Nielsen/VideoScan sales ratios and Top 5 - Page 16 - AVS Forum
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post #451 of 9375 Old 02-01-2007, 05:43 PM
 
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Originally Posted by plazman View Post

No. I believe there was a rep from Meridian who came to the Insiders Thread to specifically say that what Amir has posted about working with Meridian on a player was true. FWIW.

Looks like the FUD being spread by some of the BD folks on this forum spread to you as well (unfortunately).

Working on a Meridian player or another brand player? I've read other articles where it indicated Meridian was helping but they didn't say they were working on there own.
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post #452 of 9375 Old 02-01-2007, 05:44 PM
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Can anyone tell me if the sales numbers also count the BD and HD-DVD discs bundled with the PS3 and Xbox360 add-on to be individual sales or are they disregarded?
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post #453 of 9375 Old 02-01-2007, 05:44 PM
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There is a major factor that is not getting enough discussion: the perceived need to end the format war.

The studios and especially the retailers are very upset about this format war. It has complicated their lives and greatly reduced their sales.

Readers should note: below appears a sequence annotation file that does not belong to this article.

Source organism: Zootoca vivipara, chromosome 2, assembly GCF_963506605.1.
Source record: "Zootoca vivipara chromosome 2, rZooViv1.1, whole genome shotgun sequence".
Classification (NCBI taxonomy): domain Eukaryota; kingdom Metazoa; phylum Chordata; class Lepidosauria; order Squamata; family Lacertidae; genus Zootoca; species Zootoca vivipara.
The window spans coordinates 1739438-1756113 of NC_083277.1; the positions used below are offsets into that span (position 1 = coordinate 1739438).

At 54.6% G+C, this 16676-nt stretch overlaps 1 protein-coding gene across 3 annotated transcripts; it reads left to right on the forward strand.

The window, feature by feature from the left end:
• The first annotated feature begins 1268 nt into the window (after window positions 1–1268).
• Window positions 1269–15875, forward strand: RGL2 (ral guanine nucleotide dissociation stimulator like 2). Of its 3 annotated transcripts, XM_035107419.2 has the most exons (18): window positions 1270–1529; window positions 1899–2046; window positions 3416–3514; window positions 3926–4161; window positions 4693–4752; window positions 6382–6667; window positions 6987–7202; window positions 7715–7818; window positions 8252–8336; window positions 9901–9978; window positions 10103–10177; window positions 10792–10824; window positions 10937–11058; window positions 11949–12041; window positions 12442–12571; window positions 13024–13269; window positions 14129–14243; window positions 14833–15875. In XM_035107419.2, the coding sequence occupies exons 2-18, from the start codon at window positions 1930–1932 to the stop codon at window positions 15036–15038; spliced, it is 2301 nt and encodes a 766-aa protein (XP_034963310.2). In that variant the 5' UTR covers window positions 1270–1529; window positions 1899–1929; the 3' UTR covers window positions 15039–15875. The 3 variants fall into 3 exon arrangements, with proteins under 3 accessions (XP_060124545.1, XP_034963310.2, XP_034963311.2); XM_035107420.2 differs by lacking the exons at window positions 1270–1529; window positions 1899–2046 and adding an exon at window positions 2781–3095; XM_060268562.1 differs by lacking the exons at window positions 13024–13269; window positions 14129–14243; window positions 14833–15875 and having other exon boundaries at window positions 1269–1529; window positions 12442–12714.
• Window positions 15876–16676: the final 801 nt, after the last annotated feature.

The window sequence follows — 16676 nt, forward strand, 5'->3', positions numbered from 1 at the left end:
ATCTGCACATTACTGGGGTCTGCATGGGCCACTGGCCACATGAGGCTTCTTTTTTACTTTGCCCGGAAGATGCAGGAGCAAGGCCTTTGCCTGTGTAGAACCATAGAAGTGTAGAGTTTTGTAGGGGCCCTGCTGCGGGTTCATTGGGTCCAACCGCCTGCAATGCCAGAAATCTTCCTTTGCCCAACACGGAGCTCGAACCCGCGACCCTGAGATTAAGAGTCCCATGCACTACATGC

This December, retailers saw a 101% increase in HDTV's being sold. Reports this January are that the usual "Super Bowl" crowds of buyers of big TV's are much larger than usual.

We are further facing the fact that two years from now, NTSC broadcasts will be going away. Everyone thinks that a huge number of new HDTV's will be sold in this time frame. This is a great opportunity to sell hd players.

So, we have the odd situation that a lot of new hd sets, but few new hd players selling with them.
== Retailers are hopping mad about this. They want the format war to be over.
== The studios, disappointed in their overall hd sales, realize that the format war must end.

I think that retailers and the studios are ready to take the matter into their own hands and virtually declare a winner.